“We upgraded to the F35 this season,” says co-producer Keira Morrisette. “At wrap each day we send our footage to our lab at Technicolor New York for a midnight telecine session. The HDCAM camera masters and sound files are used to create our HDCAM master dailies reels. From there dailies tapes are made along with a standard def DVCAM that is digitized so ALE files can be sent via a TPN line to Technicolor Hollywood. There the files are downloaded and put onto a drive and taken to editorial.

“When we shoot with the EX3, we need to do an additional step before telecine,” she notes. “The footage needs to be converted through FileMaker Pro and then laid off onto HDCAM masters before it is telecined. If the footage is being used for playback, then it can be converted to QuickTimes and sent directly to our playback people in production.” She notes that the TPN lines eliminate the need to FedEx media from coast to coast. “They get dailies by 9:30am in Los Angeles. It’s a great method for shows that post in LA and shoot elsewhere.”

In LA, editors working on Avid Meridiens at the White Collar post production offices cut and lock the shows. Then Technicolor does the online on a Symphony and color correction with a DaVinci. Most of the VFX are done at Modern Videofilm, but the show has also tapped Stargate and Technicolor.
“It’s a pretty conventional path with a standard timeline based on airdate schedules,” Morrisette explains.
All audio post is done at Larson Studios in Los Angeles; New York ADR is performed at Soundtrack NY.
“With the ADR in New York, instead of a traditional ISDN line we do a phone patch using a Pro Tools system at Larson so we can follow along with the session in New York,” says Morrisette. “That allows me to still supervise the session and have a relationship with the actors as if we were all in the same city. I started using that process with Harper’s Island, which shot in Vancouver, and it worked really well. So last year I began doing it with White Collar.”
She points out that the show tries to use as much production audio as possible, looping primarily for the inevitable noise on the streets of New York and to add lines that have been written during post. “Production sound mixer Matthew Price and his team are amazing — they’re why we manage to keep most of the production sound they capture.


DP Lisa Wiegand is shooting the new ABC crime series, Detroit 1-8-7, in her native Motor City with a pair of Panasonic AJ-HPX3700 P2 HD Varicam camcorders supplemented by Panasonic AJ-HPX3000s and AJ-HPX170 P2 HD camcorders, all rented from Fletcher Camera & Lenses in Detroit.
Wiegand is no stranger to the P2 workflow: She used HPX3700s for the second season of Fox’s Dollhouse. “Having worked on a daily basis with the HPX3700 last season and having shot several documentaries with the original, tape-based Varicam, I decided that the P2 HD Varicam was ideal for the verite aesthetic of Detroit 1-8-7,” she says. “Except for occasional long-lens or car-mount work, our operators are consistently shooting handheld, and the HPX3700 is more ergonomic for them. We also use ENG lenses for a more documentary feel.”
There’s no DIT on set but the crew includes a digital loader and camera utility. When an operator fills a P2 card it’s immediately downloaded and backed up to a pair of G-RAID hard drives: one drive and the original card go to post and one drive remains on set.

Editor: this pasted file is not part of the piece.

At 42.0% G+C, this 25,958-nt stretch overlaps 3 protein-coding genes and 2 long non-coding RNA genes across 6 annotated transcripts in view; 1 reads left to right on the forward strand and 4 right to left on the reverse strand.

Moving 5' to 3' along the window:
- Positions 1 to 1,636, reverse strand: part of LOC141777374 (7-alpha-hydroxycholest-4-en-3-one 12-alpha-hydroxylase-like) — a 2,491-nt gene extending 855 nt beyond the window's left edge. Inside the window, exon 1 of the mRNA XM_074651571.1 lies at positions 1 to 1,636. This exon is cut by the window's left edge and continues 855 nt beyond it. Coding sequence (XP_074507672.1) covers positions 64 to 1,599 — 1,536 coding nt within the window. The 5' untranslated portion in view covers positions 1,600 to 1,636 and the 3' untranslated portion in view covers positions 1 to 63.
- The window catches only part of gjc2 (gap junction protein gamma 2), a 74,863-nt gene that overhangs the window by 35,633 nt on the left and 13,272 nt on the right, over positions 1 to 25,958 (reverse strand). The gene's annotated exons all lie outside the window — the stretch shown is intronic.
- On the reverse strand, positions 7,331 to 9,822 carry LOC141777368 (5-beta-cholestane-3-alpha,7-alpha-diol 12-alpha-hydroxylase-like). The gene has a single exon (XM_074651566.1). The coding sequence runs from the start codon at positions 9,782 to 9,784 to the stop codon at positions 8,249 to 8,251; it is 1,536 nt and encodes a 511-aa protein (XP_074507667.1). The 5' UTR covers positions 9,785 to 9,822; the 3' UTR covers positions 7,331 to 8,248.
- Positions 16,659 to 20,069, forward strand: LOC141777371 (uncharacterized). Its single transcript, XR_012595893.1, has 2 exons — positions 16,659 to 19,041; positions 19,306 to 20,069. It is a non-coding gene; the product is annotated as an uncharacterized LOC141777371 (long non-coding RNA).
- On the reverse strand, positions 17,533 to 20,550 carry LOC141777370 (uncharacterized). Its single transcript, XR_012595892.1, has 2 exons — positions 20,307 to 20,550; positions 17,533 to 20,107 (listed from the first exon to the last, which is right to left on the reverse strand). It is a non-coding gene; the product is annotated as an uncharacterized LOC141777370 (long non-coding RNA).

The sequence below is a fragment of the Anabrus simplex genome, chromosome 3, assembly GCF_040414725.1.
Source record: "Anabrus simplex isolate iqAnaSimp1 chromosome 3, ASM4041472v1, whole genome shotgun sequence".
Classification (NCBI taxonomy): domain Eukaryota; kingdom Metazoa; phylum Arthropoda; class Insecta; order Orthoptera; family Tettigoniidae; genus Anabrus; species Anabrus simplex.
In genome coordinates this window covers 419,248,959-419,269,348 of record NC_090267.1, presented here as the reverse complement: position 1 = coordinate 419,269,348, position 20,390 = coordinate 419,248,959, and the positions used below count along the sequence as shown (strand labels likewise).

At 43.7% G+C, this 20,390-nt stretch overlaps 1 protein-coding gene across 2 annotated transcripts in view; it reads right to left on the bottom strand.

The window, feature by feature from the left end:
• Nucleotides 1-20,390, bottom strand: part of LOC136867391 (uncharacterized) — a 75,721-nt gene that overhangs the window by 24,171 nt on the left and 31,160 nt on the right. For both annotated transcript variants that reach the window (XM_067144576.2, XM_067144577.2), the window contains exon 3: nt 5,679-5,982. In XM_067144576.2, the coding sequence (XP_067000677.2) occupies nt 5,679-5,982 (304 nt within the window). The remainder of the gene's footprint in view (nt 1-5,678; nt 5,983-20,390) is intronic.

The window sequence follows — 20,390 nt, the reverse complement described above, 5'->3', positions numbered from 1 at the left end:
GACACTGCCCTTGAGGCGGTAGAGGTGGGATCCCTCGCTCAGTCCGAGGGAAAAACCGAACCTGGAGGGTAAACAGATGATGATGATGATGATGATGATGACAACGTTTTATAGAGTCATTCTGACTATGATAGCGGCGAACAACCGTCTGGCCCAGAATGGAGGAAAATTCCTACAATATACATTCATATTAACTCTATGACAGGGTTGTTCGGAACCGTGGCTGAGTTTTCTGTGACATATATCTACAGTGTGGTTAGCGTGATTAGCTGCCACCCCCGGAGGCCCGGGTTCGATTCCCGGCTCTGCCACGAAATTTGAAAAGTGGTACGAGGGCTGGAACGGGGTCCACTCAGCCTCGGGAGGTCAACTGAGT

Detroit 1-8-7 uses Mobilabs, the location-based dailies solution for digitally-acquired shows from Next Element by Deluxe ( Next Element’s crew in Burbank set up the process in Detroit, hiring local dailies colorist Christopher Dinnan and engineer Duane Wood. “They found very, very good Detroit talent,” notes post producer Paul Rabwin. “Having Mobilabs there has been invaluable — I can’t imagine doing the show without them.”

Mobilabs creates high-resolution DNx 175 files and sends them digitally to Next Element in Burbank, which, in turn, creates DNx 36 files for editorial on the Paramount lot. “We get dailies by 9am, just like they do in Detroit,” Rabwin reports. “Sometimes they’re in my Avid before Lisa has even seen them!”

Wiegand gets her HD dailies delivered on a memory stick. “I love it — they’re so easy to download, and I don’t have to go to the lab to watch them,” she says. Next Element also makes a DVD viewing copy for the set, and posts a digital version of the dailies to a secure Website at ABC Studios so executives have first-thing-in-the-morning access as well.
Editors cut the show in HD on an Media Composer Nitris system. “We stay tapeless, so we send Avid bins to Next Element where the show is assembled,” Rabwin explains. “They deliver drives with the assembled master to Level 3, which handles color correction, titling and visual effects drop ins. Then Level 3 manufactures an HDCAM SR master and delivers a D-5 720p 16x9 with 5.1 and LT/RT for broadcast. The network extracts a center-cut 4x3 for non-HD viewers.”

Wiegand is reteaming with Level 3 colorist Larry Field on Detroit 1-8-7 following their partnership on Dollhouse. “I felt strongly about working with a colorist with whom I had a strong relationship and clear communication,” she explains. “Larry does great work on Lustre, and I have developed a shorthand with him. I’m really happy to be working with him again.”

Wiegand and Rabwin are unanimous in praising the P2 post workflow. “We had no problems at all when I did Dollhouse and almost half of the season of Detroit 1-8-7 is done and we’ve experienced no problems,” she reports. “The workflow is fantastic,” he echoes.